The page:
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The Gallium3D R600 Driver Now Has Texture Support

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  • The Gallium3D R600 Driver Now Has Texture Support

    Phoronix: The Gallium3D R600 Driver Now Has Texture Support

    There's good news for those interested in the open-source Gallium3D driver for the ATI R600/R700 (Radeon HD 2000/3000/4000 series) graphics cards: the R600g driver is beginning to work. While there's been the classic Mesa R600/R700 driver for months now that is working fine for most users, once finished the Gallium3D version should offer better performance, better OpenGL support (OpenGL 2.1 support off the bat, but that's still a ways behind OpenGL 4.1), and many other possibilities via Gallium3D's different state trackers...

    http://www.phoronix.com/vr.php?view=ODQ1Mg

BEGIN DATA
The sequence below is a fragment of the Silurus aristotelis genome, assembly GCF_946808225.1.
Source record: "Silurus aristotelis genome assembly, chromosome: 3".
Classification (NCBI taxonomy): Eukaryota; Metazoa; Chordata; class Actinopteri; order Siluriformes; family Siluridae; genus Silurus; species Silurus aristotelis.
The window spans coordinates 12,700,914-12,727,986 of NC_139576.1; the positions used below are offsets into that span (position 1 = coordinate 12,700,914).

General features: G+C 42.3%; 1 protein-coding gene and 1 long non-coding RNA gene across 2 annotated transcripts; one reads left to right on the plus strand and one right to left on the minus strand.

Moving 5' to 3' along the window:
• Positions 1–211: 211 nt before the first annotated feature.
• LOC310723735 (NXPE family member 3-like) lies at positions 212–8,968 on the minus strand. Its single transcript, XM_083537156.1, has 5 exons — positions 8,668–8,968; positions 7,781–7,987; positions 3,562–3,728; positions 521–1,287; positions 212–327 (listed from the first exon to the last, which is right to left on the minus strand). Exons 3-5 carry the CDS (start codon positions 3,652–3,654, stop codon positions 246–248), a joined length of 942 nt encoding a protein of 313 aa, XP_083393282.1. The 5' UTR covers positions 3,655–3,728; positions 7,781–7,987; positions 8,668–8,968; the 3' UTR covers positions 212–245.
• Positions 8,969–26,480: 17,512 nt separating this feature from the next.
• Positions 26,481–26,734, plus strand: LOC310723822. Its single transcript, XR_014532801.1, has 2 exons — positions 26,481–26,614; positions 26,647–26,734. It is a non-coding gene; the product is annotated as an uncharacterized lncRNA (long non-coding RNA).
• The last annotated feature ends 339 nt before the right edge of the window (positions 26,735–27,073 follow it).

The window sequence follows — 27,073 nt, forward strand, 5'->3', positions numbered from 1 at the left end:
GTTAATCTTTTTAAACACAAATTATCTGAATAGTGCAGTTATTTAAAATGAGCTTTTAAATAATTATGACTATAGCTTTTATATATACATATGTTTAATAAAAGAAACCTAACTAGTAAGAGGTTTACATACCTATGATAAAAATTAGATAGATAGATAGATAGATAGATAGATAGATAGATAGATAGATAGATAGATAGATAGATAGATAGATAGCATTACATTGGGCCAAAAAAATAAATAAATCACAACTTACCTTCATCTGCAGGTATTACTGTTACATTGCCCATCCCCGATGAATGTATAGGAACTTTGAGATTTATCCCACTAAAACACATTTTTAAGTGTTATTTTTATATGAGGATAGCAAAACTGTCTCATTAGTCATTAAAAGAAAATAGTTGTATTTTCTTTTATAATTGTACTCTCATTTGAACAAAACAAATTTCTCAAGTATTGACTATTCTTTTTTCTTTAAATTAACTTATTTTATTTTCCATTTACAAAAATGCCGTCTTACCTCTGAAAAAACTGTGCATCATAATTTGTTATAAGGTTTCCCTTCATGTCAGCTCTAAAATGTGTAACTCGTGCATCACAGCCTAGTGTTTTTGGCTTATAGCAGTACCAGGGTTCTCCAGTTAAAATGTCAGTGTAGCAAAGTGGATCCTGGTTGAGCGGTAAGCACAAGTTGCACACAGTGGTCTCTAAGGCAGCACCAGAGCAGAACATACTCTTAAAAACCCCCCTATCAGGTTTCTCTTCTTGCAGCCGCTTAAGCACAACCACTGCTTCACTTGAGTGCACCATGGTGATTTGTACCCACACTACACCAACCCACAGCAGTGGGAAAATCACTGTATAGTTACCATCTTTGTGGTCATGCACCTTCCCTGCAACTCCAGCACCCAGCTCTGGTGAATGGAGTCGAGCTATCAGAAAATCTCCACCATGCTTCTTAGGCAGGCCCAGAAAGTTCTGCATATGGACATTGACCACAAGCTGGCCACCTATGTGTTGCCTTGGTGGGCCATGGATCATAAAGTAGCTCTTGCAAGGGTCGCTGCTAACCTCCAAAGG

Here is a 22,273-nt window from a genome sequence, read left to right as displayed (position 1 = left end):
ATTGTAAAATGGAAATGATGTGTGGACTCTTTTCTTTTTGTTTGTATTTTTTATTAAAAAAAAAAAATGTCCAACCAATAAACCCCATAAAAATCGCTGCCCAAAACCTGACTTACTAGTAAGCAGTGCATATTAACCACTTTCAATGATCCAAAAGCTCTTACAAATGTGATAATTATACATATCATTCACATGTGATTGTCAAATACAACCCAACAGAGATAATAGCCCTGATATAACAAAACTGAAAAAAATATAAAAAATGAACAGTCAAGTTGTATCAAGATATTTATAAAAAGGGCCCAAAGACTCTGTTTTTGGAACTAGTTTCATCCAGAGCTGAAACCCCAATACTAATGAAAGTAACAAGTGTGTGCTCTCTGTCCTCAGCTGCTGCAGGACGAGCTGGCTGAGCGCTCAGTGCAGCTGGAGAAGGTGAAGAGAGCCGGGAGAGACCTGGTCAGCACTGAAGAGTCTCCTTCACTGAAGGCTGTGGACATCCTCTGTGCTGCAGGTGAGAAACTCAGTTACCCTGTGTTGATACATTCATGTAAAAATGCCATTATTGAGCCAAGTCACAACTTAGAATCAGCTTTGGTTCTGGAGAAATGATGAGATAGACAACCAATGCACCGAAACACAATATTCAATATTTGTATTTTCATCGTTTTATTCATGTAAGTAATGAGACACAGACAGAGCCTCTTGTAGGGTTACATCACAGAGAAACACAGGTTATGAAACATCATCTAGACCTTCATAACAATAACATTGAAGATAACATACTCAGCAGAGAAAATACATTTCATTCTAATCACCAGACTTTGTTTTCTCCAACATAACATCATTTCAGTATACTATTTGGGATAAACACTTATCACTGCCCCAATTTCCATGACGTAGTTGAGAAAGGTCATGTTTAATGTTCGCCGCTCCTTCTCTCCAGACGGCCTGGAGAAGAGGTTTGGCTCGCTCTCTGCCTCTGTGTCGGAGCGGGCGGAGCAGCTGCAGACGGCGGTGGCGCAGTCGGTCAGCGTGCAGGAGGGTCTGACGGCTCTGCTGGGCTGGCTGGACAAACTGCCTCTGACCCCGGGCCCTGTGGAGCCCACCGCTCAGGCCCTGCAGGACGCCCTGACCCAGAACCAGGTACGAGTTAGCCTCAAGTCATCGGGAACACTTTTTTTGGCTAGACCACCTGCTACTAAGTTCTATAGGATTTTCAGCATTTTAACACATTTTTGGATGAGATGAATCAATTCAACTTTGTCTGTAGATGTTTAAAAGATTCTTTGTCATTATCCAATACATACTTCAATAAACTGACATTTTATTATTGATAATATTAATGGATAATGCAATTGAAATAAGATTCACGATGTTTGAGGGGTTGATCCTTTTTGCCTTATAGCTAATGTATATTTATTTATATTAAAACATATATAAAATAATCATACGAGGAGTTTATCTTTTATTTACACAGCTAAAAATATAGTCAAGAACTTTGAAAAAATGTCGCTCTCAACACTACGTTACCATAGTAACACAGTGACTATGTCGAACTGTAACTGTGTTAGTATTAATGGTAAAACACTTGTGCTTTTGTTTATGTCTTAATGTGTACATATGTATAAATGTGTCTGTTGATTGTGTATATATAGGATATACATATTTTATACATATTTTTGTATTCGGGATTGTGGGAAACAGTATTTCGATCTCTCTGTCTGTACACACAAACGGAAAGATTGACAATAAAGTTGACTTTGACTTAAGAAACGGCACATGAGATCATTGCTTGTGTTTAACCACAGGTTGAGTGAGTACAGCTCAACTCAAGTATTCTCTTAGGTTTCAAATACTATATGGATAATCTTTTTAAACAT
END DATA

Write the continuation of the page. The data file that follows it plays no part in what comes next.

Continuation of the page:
• #2
    I've been itching to try this. I believe that this is the last major architectural change left after the migration to KMS and TTM, the in-kernel power saving etc.

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    • #3
      Why is there a custom GLSL compiler? Wouldn't this be in the OpenGL state tracker (compiling it into Gallium3D IR) and thus already available and/or common to all Gallium3D drivers???

      [With there perhaps a LLVM based optimizing compiler to compile Gallium3D IR into efficient hardware commands at the lowest layers]

      [my apologies for the double post / I posted an expanded question on the previous article... http://www.phoronix.com/forums/showt...25#post138646]

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      • #4
        Go ATI. It's coming together roughshod but it's coming together.